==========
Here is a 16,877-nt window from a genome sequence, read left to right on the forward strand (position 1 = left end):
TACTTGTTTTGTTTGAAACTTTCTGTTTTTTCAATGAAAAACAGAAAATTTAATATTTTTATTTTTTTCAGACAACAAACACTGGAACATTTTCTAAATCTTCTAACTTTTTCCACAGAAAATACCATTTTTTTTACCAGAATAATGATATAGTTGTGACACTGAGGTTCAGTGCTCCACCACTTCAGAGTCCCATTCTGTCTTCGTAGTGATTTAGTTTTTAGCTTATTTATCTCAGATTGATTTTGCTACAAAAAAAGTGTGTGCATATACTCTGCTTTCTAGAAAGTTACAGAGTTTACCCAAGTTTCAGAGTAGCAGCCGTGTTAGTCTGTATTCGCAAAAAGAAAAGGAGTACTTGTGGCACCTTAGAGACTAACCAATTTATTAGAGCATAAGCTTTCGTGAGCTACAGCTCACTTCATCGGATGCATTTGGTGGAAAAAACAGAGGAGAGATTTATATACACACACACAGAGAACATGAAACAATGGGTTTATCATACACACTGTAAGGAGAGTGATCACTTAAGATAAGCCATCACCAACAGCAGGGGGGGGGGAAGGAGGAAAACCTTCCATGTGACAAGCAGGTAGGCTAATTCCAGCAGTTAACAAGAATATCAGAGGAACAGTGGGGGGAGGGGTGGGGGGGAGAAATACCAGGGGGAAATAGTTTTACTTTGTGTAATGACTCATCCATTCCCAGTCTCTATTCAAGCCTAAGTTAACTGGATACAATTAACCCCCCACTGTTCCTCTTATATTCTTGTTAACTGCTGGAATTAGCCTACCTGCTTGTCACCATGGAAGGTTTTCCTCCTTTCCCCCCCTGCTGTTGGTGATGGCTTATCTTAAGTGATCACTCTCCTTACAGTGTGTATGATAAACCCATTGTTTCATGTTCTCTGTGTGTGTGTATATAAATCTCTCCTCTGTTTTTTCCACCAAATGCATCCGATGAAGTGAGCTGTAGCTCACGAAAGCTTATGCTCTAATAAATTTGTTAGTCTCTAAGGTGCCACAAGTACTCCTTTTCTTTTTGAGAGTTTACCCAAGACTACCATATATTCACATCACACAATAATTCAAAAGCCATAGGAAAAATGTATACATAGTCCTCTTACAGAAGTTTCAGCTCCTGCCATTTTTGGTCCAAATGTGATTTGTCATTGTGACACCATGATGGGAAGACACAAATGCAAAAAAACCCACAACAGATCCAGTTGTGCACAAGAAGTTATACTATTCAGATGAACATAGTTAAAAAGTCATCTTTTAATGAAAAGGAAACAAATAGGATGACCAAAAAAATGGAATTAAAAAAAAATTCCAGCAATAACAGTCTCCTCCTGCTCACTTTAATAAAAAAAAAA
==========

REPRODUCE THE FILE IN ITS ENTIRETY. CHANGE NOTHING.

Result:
Here is a 16,877-nt window from a genome sequence, read left to right on the forward strand (position 1 = left end):
TACTTGTTTTGTTTGAAACTTTCTGTTTTTTCAATGAAAAACAGAAAATTTAATATTTTTATTTTTTTCAGACAACAAACACTGGAACATTTTCTAAATCTTCTAACTTTTTCCACAGAAAATACCATTTTTTTTACCAGAATAATGATATAGTTGTGACACTGAGGTTCAGTGCTCCACCACTTCAGAGTCCCATTCTGTCTTCGTAGTGATTTAGTTTTTAGCTTATTTATCTCAGATTGATTTTGCTACAAAAAAAGTGTGTGCATATACTCTGCTTTCTAGAAAGTTACAGAGTTTACCCAAGTTTCAGAGTAGCAGCCGTGTTAGTCTGTATTCGCAAAAAGAAAAGGAGTACTTGTGGCACCTTAGAGACTAACCAATTTATTAGAGCATAAGCTTTCGTGAGCTACAGCTCACTTCATCGGATGCATTTGGTGGAAAAAACAGAGGAGAGATTTATATACACACACACAGAGAACATGAAACAATGGGTTTATCATACACACTGTAAGGAGAGTGATCACTTAAGATAAGCCATCACCAACAGCAGGGGGGGGGGAAGGAGGAAAACCTTCCATGTGACAAGCAGGTAGGCTAATTCCAGCAGTTAACAAGAATATCAGAGGAACAGTGGGGGGAGGGGTGGGGGGGAGAAATACCAGGGGGAAATAGTTTTACTTTGTGTAATGACTCATCCATTCCCAGTCTCTATTCAAGCCTAAGTTAACTGGATACAATTAACCCCCCACTGTTCCTCTTATATTCTTGTTAACTGCTGGAATTAGCCTACCTGCTTGTCACCATGGAAGGTTTTCCTCCTTTCCCCCCCTGCTGTTGGTGATGGCTTATCTTAAGTGATCACTCTCCTTACAGTGTGTATGATAAACCCATTGTTTCATGTTCTCTGTGTGTGTGTATATAAATCTCTCCTCTGTTTTTTCCACCAAATGCATCCGATGAAGTGAGCTGTAGCTCACGAAAGCTTATGCTCTAATAAATTTGTTAGTCTCTAAGGTGCCACAAGTACTCCTTTTCTTTTTGAGAGTTTACCCAAGACTACCATATATTCACATCACACAATAATTCAAAAGCCATAGGAAAAATGTATACATAGTCCTCTTACAGAAGTTTCAGCTCCTGCCATTTTTGGTCCAAATGTGATTTGTCATTGTGACACCATGATGGGAAGACACAAATGCAAAAAAACCCACAACAGATCCAGTTGTGCACAAGAAGTTATACTATTCAGATGAACATAGTTAAAAAGTCATCTTTTAATGAAAAGGAAACAAATAGGATGACCAAAAAAATGGAATTAAAAAAAAATTCCAGCAATAACAGTCTCCTCCTGCTCACTTTAATAAAAAAAAAA